Thursday, August 26, 2010


More shimmering, stuttering ambient IDM from London's Hypermagic. Like their first two EPs, Hey Hey Sunshine is still relatively laid back - slow on the beats-per-minute scale and simple in style and substance. With that said, though, Hey Hey Sunshine seemingly radiates much more in terms of motion and musicality. The EP's title track envisages the meter and motion of a few self-sufficient machines operating ad-infinitum. One machine's arm tips up and down, creating a lackadaisical beat. Another dips its dual arms into water and then rises, issuing consecutive drip-drops back into the pond. Yet another passes a ping-pong ball back and forth across a grooved wooden surface. Fascinated as we are by these machines, something warms our shoulders. We turn and look, and say hello to the sun.

On "Red Lion," it's the motion and musicality of a jazz drummer brushing beats while a Philip Glass-inspired percussionist pours and passes us Hpnotiq from his position at the xylophone. Their groove is serious, their melody is somewhere in between a technologically-savvy spy scene in an action flick and the spaced-out synths of The X-Files.

Hypermagic - Hey Hey Sunshine

Hypermagic - Red Lion

Download "The Dogs," the chugging, droning third and final song from the Hey Hey Sunshine EP, here. Hypermagic's first two EPs are graciously available for free download there as well. "Pico Blisco," a blissed-out, stunningly beautiful song from their self-titled EP, streams below. This was the song that swept me off my feet and sealed the deal. I believe the Hype. Hypermagic, of course.

Hypermagic - Pico Blisco

Friday, August 20, 2010

Dream Boat

Dream Boat is Sina Sohrab. Born in Iran, raised in Michigan and currently studying Furniture Design at the Rhode Island School of Design, he makes "glassy dream music." That's one of the most optimistic descriptions of the decade: if his music is glassy, it's glassy-eyed, like a dead person whose soul is skimming the river Styx. This certainly isn't the hazy, warm, dream-inspired sound of chillwave, either. Indeed, Sohrab's musical moniker should probably be something more like Nightmare Ferry.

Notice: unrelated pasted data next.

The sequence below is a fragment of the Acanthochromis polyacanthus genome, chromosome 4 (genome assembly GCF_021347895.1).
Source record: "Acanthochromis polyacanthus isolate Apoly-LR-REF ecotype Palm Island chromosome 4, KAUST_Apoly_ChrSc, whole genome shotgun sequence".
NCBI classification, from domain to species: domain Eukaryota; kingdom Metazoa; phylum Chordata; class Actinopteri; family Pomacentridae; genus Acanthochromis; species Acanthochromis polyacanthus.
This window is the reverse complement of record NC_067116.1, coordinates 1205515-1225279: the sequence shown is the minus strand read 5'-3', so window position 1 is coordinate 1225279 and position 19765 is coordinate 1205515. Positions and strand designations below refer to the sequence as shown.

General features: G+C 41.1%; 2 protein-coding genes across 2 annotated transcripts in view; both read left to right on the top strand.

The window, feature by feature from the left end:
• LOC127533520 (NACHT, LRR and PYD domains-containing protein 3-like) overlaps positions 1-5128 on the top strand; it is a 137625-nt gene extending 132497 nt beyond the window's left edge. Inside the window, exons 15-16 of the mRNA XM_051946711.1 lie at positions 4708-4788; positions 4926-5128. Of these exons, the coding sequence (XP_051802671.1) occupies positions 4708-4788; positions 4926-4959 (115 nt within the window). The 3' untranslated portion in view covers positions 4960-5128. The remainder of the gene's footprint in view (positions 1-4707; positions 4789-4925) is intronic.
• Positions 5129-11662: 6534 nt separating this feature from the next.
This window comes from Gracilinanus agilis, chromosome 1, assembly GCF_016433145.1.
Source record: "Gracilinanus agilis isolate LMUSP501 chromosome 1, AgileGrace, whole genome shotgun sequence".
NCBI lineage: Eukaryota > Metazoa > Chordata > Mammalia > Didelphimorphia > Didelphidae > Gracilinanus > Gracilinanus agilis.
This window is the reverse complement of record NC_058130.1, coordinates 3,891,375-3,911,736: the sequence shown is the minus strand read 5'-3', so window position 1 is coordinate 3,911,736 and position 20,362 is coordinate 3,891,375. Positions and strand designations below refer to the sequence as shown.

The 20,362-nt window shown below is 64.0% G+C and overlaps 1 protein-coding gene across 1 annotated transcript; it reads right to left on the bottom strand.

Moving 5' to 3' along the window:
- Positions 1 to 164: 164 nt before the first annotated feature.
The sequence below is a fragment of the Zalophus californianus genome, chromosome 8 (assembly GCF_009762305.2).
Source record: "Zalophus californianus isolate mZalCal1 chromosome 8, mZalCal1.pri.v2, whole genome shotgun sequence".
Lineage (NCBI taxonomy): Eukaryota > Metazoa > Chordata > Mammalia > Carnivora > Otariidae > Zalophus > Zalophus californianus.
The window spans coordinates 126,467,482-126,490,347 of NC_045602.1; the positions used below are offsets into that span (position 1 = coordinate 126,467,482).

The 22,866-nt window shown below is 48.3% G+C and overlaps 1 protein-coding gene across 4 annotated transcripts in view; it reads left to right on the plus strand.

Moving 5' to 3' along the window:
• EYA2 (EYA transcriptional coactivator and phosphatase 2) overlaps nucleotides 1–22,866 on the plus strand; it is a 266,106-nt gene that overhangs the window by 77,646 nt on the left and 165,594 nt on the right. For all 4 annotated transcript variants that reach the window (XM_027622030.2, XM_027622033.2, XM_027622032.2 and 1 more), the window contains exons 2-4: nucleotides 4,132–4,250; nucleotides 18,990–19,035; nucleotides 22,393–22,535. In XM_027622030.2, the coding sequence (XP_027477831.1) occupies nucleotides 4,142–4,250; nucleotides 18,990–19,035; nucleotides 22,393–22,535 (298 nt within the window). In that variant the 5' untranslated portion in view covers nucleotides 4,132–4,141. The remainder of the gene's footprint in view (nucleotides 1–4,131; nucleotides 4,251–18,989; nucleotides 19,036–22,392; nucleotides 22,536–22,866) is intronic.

With "Your Beaches," Sohrab leads the pack in the competition for the scariest song of the year. From the first few seconds of sounds, we're certain that Charon, the ferryman of lost souls, has kicked open the gates to the underworld. Ominous synth riffs, double bass beats and juke snare hits give way to the desperate moans of Hades' inhabitants, whose wails expand across the water's surface and echo off cavernous walls. Sohrab saturates the vocal samples in such heavy reverb that we lose track of whether they're dying humans grasping for air or air-raid sirens signaling impending doom.

Dream Boat - Your Beaches

Also, Dream Boat covered/re-edited/remixed oOoOO's "NoSummr4u," one of my favorite artists/songs of the year, and it's even creepier than the original. Compare:

oOoOO - NoSummr4u
Dream Boat - oOchre

Find more Dream Boat at the AMDISCS record label.


Wednesday, August 18, 2010


If we take TARAGANA PYJARAMA at the most literal level, using only the information available on his/her/their MySpace page, then here's what we think we know:

1) TARAGANA PYJARAMA self-describe his/her/their music as "surf."

2) The phrase "karibu wasichana" appears to be of the Swahili language, and possibly translates to "welcome girl."

3) The artist(s) claims Somalia as his/her/their location.

4) TARAGANA PYJARAMA likes beautiful images, primarily of women, some of them scantily clad (a trait I take absolutely no displeasure in at all).

5) TARAGANA PYJARAMA have a song called "Girls."

6) TARAGANA PYJARAMA is/are as yet unsigned.

If we dig a little further, we find that TARAGANA PYJARAMA is Nick Eriksen, a Danish knob-twister who also records as EIM ICK. And so, the mystery is solved. Regardless, the seemingly self-enforced shroud of anonymity that surrounds TARAGANA PYJARAMA isn't likely to last long. Not with a song as beautiful, liberating and powerful as "Girls." For six-and-a-half minutes, we are willfully wobbling, biking-under-the-influence around the same sun-soaked circle, woozy as the same warped loop leans from left to right. With indecipherable vocal samples, prodding bass and the lead loop on repeat, this is house at its best. Take note, learn the pronunciation and tell your friends; when TARAGANA PYJARAMA is a household name, you'll be that much cooler for having known it first.


(via No Modest Bear)

Saturday, August 14, 2010